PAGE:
shopping_cart

Jihād in West Africa during the Age of Revolutions

By Paul E. Lovejoy

“Paul Lovejoy makes an original and important contribution to several major historiographies—of Africa, Islam, the Atlantic World, the Atlantic slave trade, slavery in the Americas, and the comparative history of slavery. Jihād in West Africa during the Age of Revolutions is grounded in deep research in both primary and secondary sources, and perhaps most importantly, in a professional lifetime spent thinking deeply and creatively about these topics.”

Randy J. Sparks, Tulane University

In Jihād in West Africa during the Age of Revolutions, a preeminent historian of Africa argues that scholars of the Americas and the Atlantic world have not given Africa its due consideration as part of either the Atlantic world or the age of revolutions. The book examines the jihād movement in the context of the age of revolutions—commonly associated with the American and French revolutions and the erosion of European imperialist powers—and shows how West Africa, too, experienced a period of profound political change in the late eighteenth through the mid-nineteenth centuries. Paul E. Lovejoy argues that West Africa was a vital actor in the Atlantic world and has wrongly been excluded from analyses of the period.

Among its chief contributions, the book reconceptualizes slavery. Lovejoy shows that during the decades in question, slavery expanded extensively not only in the southern United States, Cuba, and Brazil but also in the jihād states of West Africa. In particular, this expansion occurred in the Muslim states of the Sokoto Caliphate, Fuuta Jalon, and Fuuta Toro. At the same time, he offers new information on the role antislavery activity in West Africa played in the Atlantic slave trade and the African diaspora.

Finally, Jihād in West Africa during the Age of Revolutions provides unprecedented context for the political and cultural role of Islam in Africa—and of the concept of jihād in particular—from the eighteenth century into the present. Understanding that there is a long tradition of jihād in West Africa, Lovejoy argues, helps correct the current distortion in understanding the contemporary jihād movement in the Middle East, Afghanistan, Pakistan, and Africa.

Paul E. Lovejoy is Distinguished Research Professor, Department of History, York University, and Fellow of the Royal Society of Canada. He was the founding director of the Harriet Tubman Institute for Research on Africa and Its Diasporas at York University and has published more than thirty books, including Transformations in Slavery.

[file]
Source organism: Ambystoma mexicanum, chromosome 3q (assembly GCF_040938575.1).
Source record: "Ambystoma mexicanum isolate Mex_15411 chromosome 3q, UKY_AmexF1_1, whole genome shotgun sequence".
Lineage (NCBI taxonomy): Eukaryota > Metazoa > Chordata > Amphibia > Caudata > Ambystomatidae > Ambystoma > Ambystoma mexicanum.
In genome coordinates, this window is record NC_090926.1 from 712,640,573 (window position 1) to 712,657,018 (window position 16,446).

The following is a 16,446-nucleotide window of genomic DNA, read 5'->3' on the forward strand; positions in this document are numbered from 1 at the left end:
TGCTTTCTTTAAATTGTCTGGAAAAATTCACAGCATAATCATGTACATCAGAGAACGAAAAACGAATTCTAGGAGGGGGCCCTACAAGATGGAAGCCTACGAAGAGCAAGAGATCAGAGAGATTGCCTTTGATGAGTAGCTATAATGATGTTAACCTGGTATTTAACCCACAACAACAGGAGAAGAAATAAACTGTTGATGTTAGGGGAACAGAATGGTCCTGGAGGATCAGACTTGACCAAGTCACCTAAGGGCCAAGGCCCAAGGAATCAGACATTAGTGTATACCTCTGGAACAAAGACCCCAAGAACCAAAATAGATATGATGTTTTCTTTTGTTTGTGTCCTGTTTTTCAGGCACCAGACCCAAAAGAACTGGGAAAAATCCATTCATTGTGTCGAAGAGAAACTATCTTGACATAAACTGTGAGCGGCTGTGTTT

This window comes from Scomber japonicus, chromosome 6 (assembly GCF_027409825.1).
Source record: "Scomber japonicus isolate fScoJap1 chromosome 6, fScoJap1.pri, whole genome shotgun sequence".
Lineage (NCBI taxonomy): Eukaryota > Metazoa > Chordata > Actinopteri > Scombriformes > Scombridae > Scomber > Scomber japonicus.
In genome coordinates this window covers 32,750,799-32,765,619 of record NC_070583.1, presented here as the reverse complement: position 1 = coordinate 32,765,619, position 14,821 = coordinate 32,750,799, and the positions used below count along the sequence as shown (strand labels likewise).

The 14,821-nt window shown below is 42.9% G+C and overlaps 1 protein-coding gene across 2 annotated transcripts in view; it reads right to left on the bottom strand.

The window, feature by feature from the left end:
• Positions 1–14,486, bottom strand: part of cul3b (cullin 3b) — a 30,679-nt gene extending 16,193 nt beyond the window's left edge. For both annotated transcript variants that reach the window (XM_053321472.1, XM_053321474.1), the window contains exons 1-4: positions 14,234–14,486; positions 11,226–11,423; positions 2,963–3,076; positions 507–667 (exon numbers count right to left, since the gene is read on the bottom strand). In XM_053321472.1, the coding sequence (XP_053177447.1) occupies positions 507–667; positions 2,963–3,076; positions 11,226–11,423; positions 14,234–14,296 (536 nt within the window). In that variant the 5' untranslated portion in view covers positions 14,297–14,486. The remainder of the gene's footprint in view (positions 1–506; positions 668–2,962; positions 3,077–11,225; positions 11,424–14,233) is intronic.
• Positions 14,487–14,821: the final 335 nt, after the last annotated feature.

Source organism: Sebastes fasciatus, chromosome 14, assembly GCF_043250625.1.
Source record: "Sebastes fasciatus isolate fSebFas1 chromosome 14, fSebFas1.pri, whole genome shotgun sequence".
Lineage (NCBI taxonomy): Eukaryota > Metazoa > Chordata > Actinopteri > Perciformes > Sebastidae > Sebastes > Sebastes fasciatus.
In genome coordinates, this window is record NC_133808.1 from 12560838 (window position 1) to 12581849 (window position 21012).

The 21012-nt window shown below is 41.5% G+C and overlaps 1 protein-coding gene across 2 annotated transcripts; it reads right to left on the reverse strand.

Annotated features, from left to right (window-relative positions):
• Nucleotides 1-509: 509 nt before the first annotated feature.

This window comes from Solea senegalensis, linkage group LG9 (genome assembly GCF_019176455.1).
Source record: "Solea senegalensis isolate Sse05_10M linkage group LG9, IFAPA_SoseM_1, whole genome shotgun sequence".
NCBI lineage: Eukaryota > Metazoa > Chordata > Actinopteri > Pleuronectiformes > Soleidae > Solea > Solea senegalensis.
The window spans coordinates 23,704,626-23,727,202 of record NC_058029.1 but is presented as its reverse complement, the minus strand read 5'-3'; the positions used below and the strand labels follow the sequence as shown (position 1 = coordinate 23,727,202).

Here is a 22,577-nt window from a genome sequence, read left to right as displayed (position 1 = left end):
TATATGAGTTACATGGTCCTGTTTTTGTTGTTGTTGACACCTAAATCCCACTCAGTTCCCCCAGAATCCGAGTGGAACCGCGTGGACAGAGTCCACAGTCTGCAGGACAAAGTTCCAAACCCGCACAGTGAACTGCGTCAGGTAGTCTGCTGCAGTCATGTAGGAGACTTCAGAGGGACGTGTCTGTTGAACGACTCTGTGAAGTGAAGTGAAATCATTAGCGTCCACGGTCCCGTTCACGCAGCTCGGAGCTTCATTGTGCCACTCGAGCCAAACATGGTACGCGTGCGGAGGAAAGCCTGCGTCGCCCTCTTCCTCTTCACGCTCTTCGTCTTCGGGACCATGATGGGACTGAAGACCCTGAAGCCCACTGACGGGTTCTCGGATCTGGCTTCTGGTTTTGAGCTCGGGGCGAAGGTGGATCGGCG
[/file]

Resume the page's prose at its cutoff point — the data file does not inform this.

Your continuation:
Order a print copy

Paperback · $27.96 ·
Add to Cart

Retail price: $34.95 · Save 20% ($27.96)

Hardcover · $72 ·
Add to Cart

Retail price: $90.00 · Save 20% ($72)

Buy from a local bookstore

IndieBound

US and Canada only

Download an electronic copy

Amazon Kindle Store Barnes & Noble NOOK Google Play iBooks Store

Availability and price vary according to vendor.

Cover of Jihād in West Africa during the Age of Revolutions

Share    Facebook icon  Email icon

Requests

Desk Copy Examination Copy Review Copy

Permission to reprint
Permission to photocopy or include in a course pack via Copyright Clearance Center

Formats

Paperback
978-0-8214-2241-0
Retail price: $34.95, S.
Release date: November 2016
38 illus. · 432 pages · 6 × 9 in.
Rights:  World

Hardcover
978-0-8214-2240-3
Retail price: $90.00, S.
Release date: November 2016
38 illus. · 432 pages · 6 × 9 in.
Rights:  World

Electronic
978-0-8214-4583-9
Release date: November 2016
38 illus. · 432 pages
Rights:  World

Related Titles

Cover of 'Fighting the Greater Jihad'

Fighting the Greater Jihad
Amadu Bamba and the Founding of the Muridiyya of Senegal, 1853–1913
By Cheikh Anta Babou

In Senegal, the Muridiyya, a large Islamic Sufi order, is the single most influential religious organization, including among its numbers the nation’s president. Yet little is known of this sect in the West. Drawn from a wide variety of archival, oral, and iconographic sources in Arabic, French, and Wolof, Fighting the Greater Jihad offers an astute analysis of the founding and development of the order and a biographical study of its founder, Cheikh Amadu Bamba Mbacke.

African History · Sufism · 19th century · Senegal · African Studies

Cover of 'Abolitionism and Imperialism in Britain, Africa, and the Atlantic'

Abolitionism and Imperialism in Britain, Africa, and the Atlantic
Edited by Derek R. Peterson

The abolition of the slave trade is normally understood to be the singular achievement of eighteenth-century British liberalism. Abolitionism and Imperialism in Britain, Africa, and the Atlantic expands both the temporal and the geographic framework in which the history of abolitionism is conceived.

African Studies · Slavery and Slave Trade · History · 19th century

Cover of 'European Slave Trading in the Indian Ocean, 1500–1850'

European Slave Trading in the Indian Ocean, 1500–1850
By Richard B. Allen

Between 1500 and 1850, European traders shipped hundreds of thousands of African, Indian, Malagasy, and Southeast Asian slaves to ports throughout the Indian Ocean world. The activities of the British, Dutch, French, and Portuguese traders who operated in the Indian Ocean demonstrate that European slave trading was not confined largely to the Atlantic but must now be viewed as a truly global phenomenon.

Slavery and Slave Trade · World History

Cover of 'Sex, Power, and Slavery'

Sex, Power, and Slavery
Edited by Gwyn Campbell and Elizabeth Elbourne

Twenty-six authors from diverse scholarly backgrounds look at the vexed, traumatic intersections of the histories of slavery and of sexuality. They argue that such intersections mattered profoundly and, indeed, that slavery cannot be understood without adequate attention to sexuality.

Slavery and Slave Trade · International History · Prostitution and Sex Trade